Keeping safe on the farm
Connor Pearce is 13. He is a farm kid, and drives a big New Holland tractor when spreading pig manure on his family’s fields. The Pearces call the tractor Big Foot, and when Connor is in the cab, he goes slow, maybe 10 kilometres an hour. He is allowed to load and spread manure only when he is within an adult’s eyesight.
Connor’s two younger brothers, Ethan and Owen, work on the farm, too, although they are not allowed to drive Big Foot on their own yet. The Pearce boys are careful and know the house rules. They know one little slip can kill someone.
One little slip killed their sister Lyla Dawn in June, 2013. She was four-and-a-half, climbed onto a hay wagon when her grandpa was not looking, and fell under a wheel when the tractor pulling the wagon jerked a bit. Lyla had dimples, a flurry of freckles just below her blue eyes, and dirty blond hair with bangs. Her ears were pierced and her favourite job was to help feed the pigs, Michelle Pearce, the kids’ mom, said this week.
“She had a stuffed kitty cat that she took everywhere, that she slept with every night,” Ms. Pearce said.
Lyla finished a farm safety course in kindergarten shortly before the accident on the family farm near Leamington, Ont., and her mom believes governments should put more money into education programs like those.
But Ms. Pearce does not believe legislation should impose rules such as a minimum age to operate machinery. As farm deaths across Canada drop for adults, they have remained flat for children, and governments everywhere have been reluctant to legislate tighter rules for kids working on farms.
That includes Alberta, where the governing NDP is revamping farm safety legislation, but remains vague about what, if anything, it will do when it comes to children. The government on Tuesday announced a handful of consultation meetings, but any changes that would tell farm families what to do with their offspring will meet resistance.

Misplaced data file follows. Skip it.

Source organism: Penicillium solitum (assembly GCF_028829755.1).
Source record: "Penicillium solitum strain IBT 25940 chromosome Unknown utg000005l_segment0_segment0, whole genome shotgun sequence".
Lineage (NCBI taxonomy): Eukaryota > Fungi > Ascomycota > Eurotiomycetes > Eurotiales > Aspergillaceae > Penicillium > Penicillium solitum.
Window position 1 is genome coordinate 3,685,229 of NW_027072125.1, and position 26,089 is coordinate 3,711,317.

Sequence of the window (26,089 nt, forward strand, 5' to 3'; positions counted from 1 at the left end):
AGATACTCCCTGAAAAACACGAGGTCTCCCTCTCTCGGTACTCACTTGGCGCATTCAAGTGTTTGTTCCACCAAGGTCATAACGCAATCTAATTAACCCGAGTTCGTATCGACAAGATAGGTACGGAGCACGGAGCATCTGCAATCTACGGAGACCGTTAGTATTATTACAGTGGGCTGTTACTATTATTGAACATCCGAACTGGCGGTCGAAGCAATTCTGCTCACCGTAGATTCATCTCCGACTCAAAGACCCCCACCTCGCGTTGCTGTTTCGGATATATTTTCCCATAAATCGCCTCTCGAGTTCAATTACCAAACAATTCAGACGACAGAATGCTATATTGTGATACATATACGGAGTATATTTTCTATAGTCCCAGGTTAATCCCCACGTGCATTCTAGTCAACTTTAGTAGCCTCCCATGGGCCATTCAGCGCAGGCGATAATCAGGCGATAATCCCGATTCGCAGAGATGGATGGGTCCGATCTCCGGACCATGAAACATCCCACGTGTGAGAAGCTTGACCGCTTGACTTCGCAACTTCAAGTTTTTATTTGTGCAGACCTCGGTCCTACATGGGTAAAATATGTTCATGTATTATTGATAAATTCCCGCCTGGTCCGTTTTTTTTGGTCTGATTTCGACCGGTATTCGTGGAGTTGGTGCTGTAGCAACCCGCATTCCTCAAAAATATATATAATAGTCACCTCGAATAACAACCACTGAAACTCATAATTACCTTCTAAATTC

The consultations come one month after three young girls – Catie Bott, who was 13, and her 11-year-old twin sisters, Jana and Dara – were killed in a farm incident in Withrow, Alta. They fell into a grain truck and were buried in canola. The RCMP deemed it an accident and the investigation is closed.
Ms. Pearce gets nervous since Lyla’s accident as her sons take on increasingly dangerous jobs on the farm, but she allows it. Farmers, ranchers and politicians across North America applaud – or at the very least, respect – the Pearces’ approach.
“They want to be farmers and that’s part of the life,” she said. “So, I need to teach them to be safe.”
Alberta’s Office of the Chief Medical Examiner counts 11 farm deaths so far in 2015, with four of them children. One person under 18 died in a farm-related incident in the province in 2014, according to the OCME’s preliminary statistics, updated on Nov. 18, on deaths it investigates. Sixteen adults were killed in farm incidents last year, the OCME said.
Farm kids are far more likely to be killed or hurt compared with their urban counterparts. In Alberta, for example, farm children under 18 were 83 per cent more likely to suffer severe injury or death than city kids between 1999 and 2010, according to a comprehensive doctoral thesis by Kyungsu Kim at the University of Alberta’s School of Public Health. Children living in rural areas, excluding First Nations, were 73 per cent more likely to be severely injured or die than city kids, while the risk for First Nations children living in rural areas was nearly three times higher.
Lori Sigurdson, Alberta’s Minister of Jobs, Skills, Training and Labour, said the government is concerned about the disparity between farm kids and city children, but has not fleshed out how it will address the problem.
Family farms, she said, are “an essential part of our culture here in Alberta,” but employees and families must be kept safe. The government must be sure it is “respecting family farms … but also making sure that there is safety and fairness. So it is very much a balancing act.”
Farming is mythologized as a lifestyle full of tradition, and governments are not supposed to legislate culture. Officials are loathe to impose rules, such as a minimum age to drive a combine or operate an auger, leaving those decisions up to parents and those who own farms and ranches employing young people.
As a result, the laws governing farm safety are inconsistent and weak, especially when it comes to children and youth.